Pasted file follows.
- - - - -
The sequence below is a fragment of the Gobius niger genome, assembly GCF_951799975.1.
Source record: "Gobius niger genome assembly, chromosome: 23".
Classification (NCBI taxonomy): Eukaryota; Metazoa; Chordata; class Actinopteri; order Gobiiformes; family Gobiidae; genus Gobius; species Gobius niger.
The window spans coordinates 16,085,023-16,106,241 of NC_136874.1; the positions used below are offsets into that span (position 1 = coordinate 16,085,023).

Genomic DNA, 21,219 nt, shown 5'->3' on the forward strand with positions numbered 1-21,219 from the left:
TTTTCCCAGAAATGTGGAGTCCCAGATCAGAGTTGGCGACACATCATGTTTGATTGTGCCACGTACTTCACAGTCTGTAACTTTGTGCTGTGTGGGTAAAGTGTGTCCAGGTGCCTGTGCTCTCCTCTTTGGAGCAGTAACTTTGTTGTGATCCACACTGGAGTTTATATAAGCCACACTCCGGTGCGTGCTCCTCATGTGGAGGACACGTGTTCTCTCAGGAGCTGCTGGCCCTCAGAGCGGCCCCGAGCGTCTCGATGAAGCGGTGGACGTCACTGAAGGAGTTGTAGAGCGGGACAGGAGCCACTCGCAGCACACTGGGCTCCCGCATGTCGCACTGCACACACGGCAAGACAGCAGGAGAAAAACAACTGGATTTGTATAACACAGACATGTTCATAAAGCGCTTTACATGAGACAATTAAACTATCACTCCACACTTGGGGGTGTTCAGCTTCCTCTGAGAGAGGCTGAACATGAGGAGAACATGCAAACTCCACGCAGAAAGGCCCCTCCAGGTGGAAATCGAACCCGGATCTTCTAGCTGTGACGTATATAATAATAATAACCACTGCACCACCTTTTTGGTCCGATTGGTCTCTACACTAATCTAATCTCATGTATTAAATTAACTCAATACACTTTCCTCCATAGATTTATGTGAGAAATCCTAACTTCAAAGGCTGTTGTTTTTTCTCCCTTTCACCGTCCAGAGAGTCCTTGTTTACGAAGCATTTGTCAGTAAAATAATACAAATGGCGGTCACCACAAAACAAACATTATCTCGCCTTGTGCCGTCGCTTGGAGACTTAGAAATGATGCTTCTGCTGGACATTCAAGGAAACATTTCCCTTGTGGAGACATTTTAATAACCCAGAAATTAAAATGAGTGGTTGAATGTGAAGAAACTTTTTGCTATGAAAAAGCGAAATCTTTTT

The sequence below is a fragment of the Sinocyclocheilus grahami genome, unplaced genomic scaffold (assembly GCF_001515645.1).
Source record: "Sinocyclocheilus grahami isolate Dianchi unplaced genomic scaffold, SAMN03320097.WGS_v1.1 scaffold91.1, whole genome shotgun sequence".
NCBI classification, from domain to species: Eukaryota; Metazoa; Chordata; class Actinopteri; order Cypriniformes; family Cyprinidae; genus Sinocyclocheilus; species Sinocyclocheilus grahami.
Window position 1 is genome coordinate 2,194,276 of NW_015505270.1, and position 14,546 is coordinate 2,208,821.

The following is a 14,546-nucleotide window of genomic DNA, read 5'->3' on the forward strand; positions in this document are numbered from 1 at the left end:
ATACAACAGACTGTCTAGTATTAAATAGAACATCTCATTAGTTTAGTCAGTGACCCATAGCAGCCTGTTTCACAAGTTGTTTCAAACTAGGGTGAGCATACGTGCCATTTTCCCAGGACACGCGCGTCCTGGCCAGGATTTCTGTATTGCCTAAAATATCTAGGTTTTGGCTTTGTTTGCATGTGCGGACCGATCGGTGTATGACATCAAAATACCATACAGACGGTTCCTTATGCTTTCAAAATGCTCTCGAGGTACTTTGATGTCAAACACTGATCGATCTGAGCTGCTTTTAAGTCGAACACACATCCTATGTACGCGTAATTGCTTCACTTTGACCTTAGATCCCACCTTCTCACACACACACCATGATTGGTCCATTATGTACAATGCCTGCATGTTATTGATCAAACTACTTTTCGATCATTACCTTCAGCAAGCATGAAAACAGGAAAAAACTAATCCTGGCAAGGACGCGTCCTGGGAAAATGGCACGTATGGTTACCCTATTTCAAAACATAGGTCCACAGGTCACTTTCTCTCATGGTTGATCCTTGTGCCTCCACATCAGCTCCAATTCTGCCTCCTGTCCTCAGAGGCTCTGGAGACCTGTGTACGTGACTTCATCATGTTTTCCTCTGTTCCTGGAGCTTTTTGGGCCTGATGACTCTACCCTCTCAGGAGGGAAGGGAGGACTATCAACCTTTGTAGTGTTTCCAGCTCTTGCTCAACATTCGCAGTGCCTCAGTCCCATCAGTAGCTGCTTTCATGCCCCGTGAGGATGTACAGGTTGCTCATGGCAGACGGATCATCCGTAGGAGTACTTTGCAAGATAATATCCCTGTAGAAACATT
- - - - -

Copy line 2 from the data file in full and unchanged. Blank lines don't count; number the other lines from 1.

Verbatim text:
Source record: "Gobius niger genome assembly, chromosome: 23".